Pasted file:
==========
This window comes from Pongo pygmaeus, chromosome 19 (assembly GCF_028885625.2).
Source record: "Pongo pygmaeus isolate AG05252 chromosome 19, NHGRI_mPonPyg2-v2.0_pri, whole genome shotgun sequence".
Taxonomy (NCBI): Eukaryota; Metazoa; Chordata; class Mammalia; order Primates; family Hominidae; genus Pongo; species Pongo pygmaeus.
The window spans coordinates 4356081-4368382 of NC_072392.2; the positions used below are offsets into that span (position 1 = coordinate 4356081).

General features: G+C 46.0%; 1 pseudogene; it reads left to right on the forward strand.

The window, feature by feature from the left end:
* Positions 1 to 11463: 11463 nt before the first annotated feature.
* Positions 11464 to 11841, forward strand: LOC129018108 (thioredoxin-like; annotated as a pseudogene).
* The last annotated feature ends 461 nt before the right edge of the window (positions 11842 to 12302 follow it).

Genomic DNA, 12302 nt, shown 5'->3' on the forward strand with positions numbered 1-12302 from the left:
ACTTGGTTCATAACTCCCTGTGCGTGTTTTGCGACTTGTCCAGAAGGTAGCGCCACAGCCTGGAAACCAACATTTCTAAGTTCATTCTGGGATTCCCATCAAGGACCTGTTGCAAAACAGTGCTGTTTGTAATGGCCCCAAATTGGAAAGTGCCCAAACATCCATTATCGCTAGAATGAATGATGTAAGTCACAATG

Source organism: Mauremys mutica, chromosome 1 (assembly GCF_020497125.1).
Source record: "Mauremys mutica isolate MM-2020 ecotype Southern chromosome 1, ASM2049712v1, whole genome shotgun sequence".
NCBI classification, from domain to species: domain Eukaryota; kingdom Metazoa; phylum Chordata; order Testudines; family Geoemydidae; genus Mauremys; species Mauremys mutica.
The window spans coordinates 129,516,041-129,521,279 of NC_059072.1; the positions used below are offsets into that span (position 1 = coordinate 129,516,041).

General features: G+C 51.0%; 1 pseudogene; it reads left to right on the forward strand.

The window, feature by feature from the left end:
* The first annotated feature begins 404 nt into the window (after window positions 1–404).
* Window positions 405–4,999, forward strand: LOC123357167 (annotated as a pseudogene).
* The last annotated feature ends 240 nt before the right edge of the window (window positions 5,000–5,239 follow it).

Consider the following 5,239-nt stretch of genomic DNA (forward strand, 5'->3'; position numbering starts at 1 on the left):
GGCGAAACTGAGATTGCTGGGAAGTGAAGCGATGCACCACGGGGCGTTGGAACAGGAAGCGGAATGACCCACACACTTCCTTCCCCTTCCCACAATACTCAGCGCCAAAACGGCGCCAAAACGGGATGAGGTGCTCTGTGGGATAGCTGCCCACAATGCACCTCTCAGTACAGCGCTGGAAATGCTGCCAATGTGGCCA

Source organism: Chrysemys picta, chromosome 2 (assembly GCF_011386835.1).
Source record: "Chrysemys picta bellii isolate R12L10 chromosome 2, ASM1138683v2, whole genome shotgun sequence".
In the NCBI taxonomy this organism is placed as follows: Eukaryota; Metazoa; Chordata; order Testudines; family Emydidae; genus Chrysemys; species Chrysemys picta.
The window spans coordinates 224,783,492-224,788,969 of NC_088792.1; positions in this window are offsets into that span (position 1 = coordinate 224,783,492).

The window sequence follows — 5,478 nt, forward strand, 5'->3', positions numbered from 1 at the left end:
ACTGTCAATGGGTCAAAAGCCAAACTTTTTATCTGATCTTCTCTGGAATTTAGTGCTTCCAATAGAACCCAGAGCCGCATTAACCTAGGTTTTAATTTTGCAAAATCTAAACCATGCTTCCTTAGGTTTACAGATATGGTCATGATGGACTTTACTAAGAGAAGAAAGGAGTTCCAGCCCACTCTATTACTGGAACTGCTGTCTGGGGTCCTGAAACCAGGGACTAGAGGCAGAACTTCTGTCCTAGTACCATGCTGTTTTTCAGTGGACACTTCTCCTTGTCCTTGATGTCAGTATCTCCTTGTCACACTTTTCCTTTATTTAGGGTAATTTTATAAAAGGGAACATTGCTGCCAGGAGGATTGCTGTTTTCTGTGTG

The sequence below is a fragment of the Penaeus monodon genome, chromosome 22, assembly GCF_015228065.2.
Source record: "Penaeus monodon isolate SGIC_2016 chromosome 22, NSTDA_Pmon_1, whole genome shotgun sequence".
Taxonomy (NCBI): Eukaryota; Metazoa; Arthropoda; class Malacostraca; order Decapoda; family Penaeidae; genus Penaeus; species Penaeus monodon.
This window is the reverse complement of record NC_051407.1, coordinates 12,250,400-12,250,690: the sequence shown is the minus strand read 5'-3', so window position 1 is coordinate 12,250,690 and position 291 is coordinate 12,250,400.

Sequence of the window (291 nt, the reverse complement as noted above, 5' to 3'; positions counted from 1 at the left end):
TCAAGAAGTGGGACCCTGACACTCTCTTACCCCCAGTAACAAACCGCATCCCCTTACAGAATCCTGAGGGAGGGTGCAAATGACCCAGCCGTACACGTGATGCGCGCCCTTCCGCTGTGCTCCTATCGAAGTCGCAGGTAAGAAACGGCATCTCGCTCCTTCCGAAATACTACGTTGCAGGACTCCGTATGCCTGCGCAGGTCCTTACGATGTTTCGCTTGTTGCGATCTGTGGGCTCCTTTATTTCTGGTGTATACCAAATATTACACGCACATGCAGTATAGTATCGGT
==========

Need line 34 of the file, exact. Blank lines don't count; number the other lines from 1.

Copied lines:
TCAAGAAGTGGGACCCTGACACTCTCTTACCCCCAGTAACAAACCGCATCCCCTTACAGAATCCTGAGGGAGGGTGCAAATGACCCAGCCGTACACGTGATGCGCGCCCTTCCGCTGTGCTCCTATCGAAGTCGCAGGTAAGAAACGGCATCTCGCTCCTTCCGAAATACTACGTTGCAGGACTCCGTATGCCTGCGCAGGTCCTTACGATGTTTCGCTTGTTGCGATCTGTGGGCTCCTTTATTTCTGGTGTATACCAAATATTACACGCACATGCAGTATAGTATCGGT